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Asian stocks higher on hopes US will keep stimulus



A woman looks at an electronic stock board of a securities firm in Yokohama, near Tokyo, Friday, June 14, 2013. AP FILE PHOTO

KUALA LUMPUR — Asian stocks edged up Monday amid hopes that the U.S. Federal Reserve will put off plans to wind down its stimulus program.

Tokyo’s Nikkei 225, the regional heavyweight, jumped 2.2 percent to 12,960.81, extending Friday’s 2.4 percent gain. Hong Kong’s Hang Seng added 1.3 percent to 21,251.17 while Australia’s S&P/ASX 200 advanced 0.3 percent to 4,905.90. South Korea’s Kospi shed 0.1 percent to 1,887.08. Benchmarks in mainland China, Singapore and Taiwan also rose while Thailand’s SET fell.

Disappointing reports about the U.S. economy weighed on Wall Street stocks Friday, as did concerns that the Federal Reserve could announce plans to cut back its stimulus program later in the week. The Dow Jones industrial dropped 0.7 percent to 15,070.18. The Standard & Poor’s 500 index fell 0.6 percent to 1,626.73. The Nasdaq composite index shed 0.6 percent to 3,423.56.

Markets have been spooked since late May when Fed chairman Ben Bernanke said the U.S. central bank might pull back on its aggressive support for the U.S. economy if indicators, especially hiring, improve. Policymakers at the Fed will start a two-day meeting Tuesday to discuss the central bank’s next steps.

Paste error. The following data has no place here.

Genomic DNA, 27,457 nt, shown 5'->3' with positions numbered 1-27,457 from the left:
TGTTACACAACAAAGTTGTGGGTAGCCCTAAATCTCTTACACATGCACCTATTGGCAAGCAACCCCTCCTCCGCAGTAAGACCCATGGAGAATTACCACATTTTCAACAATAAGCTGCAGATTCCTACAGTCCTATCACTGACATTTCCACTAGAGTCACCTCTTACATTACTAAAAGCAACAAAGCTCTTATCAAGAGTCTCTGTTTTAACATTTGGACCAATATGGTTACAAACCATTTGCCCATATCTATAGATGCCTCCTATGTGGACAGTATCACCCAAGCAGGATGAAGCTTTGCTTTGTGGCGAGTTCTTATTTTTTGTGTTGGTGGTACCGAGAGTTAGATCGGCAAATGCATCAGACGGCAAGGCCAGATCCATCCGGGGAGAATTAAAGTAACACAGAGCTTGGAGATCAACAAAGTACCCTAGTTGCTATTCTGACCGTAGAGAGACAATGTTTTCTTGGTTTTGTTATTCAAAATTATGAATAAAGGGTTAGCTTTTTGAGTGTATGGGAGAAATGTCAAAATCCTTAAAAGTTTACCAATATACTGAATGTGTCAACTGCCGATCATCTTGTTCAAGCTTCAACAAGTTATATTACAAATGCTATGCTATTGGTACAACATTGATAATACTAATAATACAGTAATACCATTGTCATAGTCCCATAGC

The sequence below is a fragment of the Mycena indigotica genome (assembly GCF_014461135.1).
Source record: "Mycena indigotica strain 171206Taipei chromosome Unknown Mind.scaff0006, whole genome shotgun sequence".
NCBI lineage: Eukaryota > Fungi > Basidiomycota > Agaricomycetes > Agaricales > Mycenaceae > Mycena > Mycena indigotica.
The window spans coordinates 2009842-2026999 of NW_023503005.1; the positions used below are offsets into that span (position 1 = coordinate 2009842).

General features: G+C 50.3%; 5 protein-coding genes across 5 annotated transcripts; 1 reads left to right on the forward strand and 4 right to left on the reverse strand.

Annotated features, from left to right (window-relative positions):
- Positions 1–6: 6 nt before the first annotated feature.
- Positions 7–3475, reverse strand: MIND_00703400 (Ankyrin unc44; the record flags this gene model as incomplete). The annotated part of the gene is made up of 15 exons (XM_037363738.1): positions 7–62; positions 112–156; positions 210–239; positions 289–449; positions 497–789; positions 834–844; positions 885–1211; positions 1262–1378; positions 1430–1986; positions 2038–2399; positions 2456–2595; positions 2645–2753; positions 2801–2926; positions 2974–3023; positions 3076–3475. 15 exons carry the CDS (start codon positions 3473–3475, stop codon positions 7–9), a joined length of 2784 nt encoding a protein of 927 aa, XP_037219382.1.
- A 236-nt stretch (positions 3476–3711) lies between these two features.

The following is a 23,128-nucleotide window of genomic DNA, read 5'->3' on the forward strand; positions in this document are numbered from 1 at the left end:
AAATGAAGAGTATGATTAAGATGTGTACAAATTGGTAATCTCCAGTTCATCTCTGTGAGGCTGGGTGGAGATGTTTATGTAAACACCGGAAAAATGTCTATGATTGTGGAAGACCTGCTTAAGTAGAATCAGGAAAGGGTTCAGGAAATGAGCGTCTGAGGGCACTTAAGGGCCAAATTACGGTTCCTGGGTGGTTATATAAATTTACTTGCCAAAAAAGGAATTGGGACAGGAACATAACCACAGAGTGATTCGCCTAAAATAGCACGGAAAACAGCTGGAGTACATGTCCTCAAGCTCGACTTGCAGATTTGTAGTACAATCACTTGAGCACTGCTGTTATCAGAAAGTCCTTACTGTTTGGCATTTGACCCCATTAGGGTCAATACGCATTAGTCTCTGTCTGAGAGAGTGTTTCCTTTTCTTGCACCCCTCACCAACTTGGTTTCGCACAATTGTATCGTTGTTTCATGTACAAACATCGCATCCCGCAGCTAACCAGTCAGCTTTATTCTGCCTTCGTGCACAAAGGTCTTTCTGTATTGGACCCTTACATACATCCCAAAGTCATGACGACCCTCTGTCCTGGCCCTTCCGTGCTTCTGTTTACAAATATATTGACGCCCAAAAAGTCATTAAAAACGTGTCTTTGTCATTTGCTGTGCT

Evan Lucas, market strategist at IG in Melbourne, Australia, said he doesn’t think the Fed is ready to harness in its stimulus program just yet.

“It’s whether or not Bernanke blinks, but I don’t think so,” Lucas said. “The most likely outcome is the Fed will reconfirm that unemployment remains stubbornly high, several key indictors continue to fluctuate and the U.S. economy is still not holding its own.”

The Fed buys $85 billion in bonds every month as part of a campaign to keep interest rates extremely low. The aim is to encourage borrowing, spending and investing. Some investors worry that long-term interest rates could spike when the Fed pulls back, raising borrowing costs and threatening the economic recovery. Higher yields for government bonds have already started pushing mortgage rates up.

Credit Agricole CIB in a report also said no changes are expected in the Fed’s policies but Bernanke’s ability to communicate effectively the Fed’s strategy over tapering is crucial to determine whether market volatility persists or lessens.

Investors expect a reduction in the Fed’s asset purchases later this year. Such stimulus has been a key driver of the rally in stock markets and other asset prices. Markets are also looking to this week’s policy meeting for clues on the scale and timing of any reductions.

Benchmark oil for July delivery fell 20 cents to $97.65 per barrel in electronic trading on the New York Mercantile Exchange. The contract rose $1.16 to close at $97.85 a barrel on the Nymex on Friday.

In currencies, the euro fell to $1.3322 from $1.3340 late Friday in New York. The dollar rose to 94.76 yen from 94.34 yen.


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Tags: Asia , Business , economy , News , stocks , US Federal Reserve , US stimulus program



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